Currently, the state of the global oil and gas market can best be described as a disconnect between paper and physical, with a lack of sufficient liquidity resulting in paper markets being unable to effectively reflect market realities.
HRH Prince Abdulaziz bin Salman offers a clear explanation, emphasizing that “in a way, the market is in a state of schizophrenia, and this is creating a kind of yo-yo market, sending the wrong signals at a time when increased visibility and clarity and well-functioning markets are more necessary than ever to enable market participants to efficiently hedge and manage the enormous risks and uncertainties they face.” Essentially, this disconnect has significantly impacted market operations, a trend that has only been amplified by "unsubstantiated stories about demand destruction, recurring news stories about the return of large volumes of supply, and ambiguity and uncertainty about potential impacts."
of price caps, embargoes".
and sanctions.” As such, the need to address this disconnect and usher in a new era of market stability and growth is paramount, and OPEC+ represents the solution.
"For the past two years, OPEC+ has made clear its role in stabilizing and strengthening global oil and gas markets, and in 2022, this will only continue.
As His Royal Highness Prince Abdulaziz bin Salman stated, OPEC+ OPEC+ has the means to create stability, whether it is through production cuts or any other method As a member of OPEC and President of the 2023 organization, Equatorial Guinea fully supports OPEC+ and the methods it employs to ensure stability ", affirmed HE Gabriel Mbaga Obiang Lima, Minister of Mines and Hydrocarbons of Equatorial Guinea, adding that "producer markets in Africa have supported and will continue to support calls for market stability and reduced volatility.
For Africa, the The onset of stability will not only be key for mature and emerging oil and gas markets, but will also reduce risks for market participants, allowing them to hedging and managing uncertainties efficiently As many countries in Africa begin their journey to becoming producers, ensuring well-functioning wi markets will be key."
As His Royal Highness Prince Abdulaziz bin Salman states, "Witnessing this recent damaging volatility that disrupts basic market functions and undermines the stability of oil markets will only strengthen our resolve."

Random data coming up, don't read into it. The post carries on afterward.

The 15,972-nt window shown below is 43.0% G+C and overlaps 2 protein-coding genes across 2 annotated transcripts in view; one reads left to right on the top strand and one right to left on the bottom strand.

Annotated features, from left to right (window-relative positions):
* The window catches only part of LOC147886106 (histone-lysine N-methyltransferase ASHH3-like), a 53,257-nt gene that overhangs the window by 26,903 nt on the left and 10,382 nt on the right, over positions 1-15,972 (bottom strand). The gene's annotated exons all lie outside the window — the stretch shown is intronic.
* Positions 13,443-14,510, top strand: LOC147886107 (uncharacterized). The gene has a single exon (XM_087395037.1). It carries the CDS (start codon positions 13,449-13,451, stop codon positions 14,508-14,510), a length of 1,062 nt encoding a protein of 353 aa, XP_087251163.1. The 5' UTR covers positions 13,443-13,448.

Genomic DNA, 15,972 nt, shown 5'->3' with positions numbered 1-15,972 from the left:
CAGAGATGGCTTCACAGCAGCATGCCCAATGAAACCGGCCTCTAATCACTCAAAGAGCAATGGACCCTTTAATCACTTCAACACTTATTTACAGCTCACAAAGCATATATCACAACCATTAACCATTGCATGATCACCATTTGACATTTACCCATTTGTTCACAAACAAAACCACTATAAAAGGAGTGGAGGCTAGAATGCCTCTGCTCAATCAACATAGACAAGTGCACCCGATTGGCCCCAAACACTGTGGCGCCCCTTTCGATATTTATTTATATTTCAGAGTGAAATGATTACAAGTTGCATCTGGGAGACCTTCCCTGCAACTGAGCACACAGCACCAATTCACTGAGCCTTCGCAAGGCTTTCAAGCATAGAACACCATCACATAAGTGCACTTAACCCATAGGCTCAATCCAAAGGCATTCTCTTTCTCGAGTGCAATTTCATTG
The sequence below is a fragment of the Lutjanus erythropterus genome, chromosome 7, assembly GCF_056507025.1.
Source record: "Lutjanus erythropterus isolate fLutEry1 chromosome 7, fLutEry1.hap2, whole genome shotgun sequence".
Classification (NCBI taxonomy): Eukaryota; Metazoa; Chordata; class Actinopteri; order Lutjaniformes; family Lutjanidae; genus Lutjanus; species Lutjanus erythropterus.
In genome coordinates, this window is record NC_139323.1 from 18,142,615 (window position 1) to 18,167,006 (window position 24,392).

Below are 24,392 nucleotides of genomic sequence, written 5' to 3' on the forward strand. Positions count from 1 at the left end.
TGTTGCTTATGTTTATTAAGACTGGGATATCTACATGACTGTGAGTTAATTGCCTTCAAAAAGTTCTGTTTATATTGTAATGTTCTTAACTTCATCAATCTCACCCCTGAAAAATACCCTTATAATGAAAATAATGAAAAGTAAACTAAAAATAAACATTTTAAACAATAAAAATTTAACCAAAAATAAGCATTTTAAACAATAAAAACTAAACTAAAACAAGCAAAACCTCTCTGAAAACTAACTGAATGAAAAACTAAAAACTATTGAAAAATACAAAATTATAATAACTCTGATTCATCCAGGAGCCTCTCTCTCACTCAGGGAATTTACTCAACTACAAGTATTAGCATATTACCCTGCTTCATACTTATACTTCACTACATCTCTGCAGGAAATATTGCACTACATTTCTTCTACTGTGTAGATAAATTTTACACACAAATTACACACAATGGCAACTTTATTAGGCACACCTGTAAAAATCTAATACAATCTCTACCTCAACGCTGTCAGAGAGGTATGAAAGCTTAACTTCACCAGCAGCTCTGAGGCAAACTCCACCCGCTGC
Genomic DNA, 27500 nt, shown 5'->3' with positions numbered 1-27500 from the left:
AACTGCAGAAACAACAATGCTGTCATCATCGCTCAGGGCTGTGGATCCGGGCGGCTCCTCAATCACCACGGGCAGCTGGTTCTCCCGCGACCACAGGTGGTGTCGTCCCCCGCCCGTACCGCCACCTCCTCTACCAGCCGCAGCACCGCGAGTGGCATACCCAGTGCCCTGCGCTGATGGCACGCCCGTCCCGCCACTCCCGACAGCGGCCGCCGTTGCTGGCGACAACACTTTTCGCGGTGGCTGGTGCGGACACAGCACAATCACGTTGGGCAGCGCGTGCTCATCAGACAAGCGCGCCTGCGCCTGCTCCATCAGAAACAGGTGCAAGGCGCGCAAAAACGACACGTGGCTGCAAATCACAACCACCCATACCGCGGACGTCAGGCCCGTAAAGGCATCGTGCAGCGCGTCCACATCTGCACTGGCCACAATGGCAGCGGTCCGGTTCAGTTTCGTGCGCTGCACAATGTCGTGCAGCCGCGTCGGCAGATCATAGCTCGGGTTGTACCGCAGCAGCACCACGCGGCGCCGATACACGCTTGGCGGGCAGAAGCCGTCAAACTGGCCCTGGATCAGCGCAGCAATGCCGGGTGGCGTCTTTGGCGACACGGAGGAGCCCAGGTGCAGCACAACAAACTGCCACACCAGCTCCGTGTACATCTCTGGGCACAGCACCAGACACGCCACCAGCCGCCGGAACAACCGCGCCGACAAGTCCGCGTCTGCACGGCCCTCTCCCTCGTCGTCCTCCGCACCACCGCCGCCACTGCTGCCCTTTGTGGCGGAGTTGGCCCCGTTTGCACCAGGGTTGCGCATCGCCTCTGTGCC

The African Energy Chamber fully supports and endorses this position.
Seeking to make energy poverty history in Africa by 2030, the African Energy Chamber (AEC) met with Pavel Sorokin, First Deputy Minister of Energy of the Russian Federation, to discuss the role that the Russia- Africa in large-scale energy acceleration.
energy developments in Africa: driving an energy transition adapted to Africa and alleviating energy poverty through better access and sustainable economic growth.
In the spirit of HE Mohammed Sansui Barkindo, the late Secretary General of the Organization of the Petroleum Exporting Countries (OPEC), discussions during the meeting focused on the need to encourage and enhance continued energy collaboration between Russia and Africa on the need of a just energy transition.
as well as making energy poverty go down in history.
At the meeting, the parties emphasized the need for Russia to continue its collaboration with OPEC+, as well as other key organizations, including the Forum of Gas Exporting Countries and the African Association of Oil Producers, in addition to participating in the discussions held in Sham El Sheihk in Egypt at COP27.
With more than 125 billion barrels of proven crude oil reserves and 620 trillion cubic feet of natural gas, Africa's hydrocarbon potential is unparalleled.
These resources have the potential not only to meet domestic demand, ushering in a new era of socio-economic growth thanks to oil and gas, but also to meet global demand, stabilizing prices and avoiding volatility in the world oil and gas market.
oil and gas.
As such, the need to develop and monetize these resources is key and better collaboration between Russia and Africa could ensure that development is accelerated.
“The ACS is committed to making energy poverty history in Africa by 2030, and to do so we believe it is necessary to maximize all available resources on the continent.
Russia can help boost investment and knowledge about these resources and ensure that the continent benefits from its wealth of natural resources”, says NJ Ayuk, CEO of AEC, adding that “the meeting with Pavel Sorokin focused on this same narrative: that in order to alleviate energy poverty and drive long-term sustainable economic growth, we need to enhance Russia-Africa collaboration, push for a just energy transition tailored to Africa, and fight climate change.” The need for an Africa-focused energy transition has been a topic of debate in recent years, with the ACS as the voice of the African energy sector, driving the narrative that Africa's energy future will continue to depend on all the resources present in the world.
As such, the ACS's annual energy conference, African Energy Week (AEW), taking place from 18-21 October 2022 in Cape Town, will focus heavily on this narrative, with panel discussions, investors and ministerial summits exploring the need for a multi-resource approach to the energy transition.
These discussions will begin at AEW in Cape Town and continue at COP27 in Cairo.
As such, the ACS will carry the narrative of a just energy transition from the Cape to Cairo.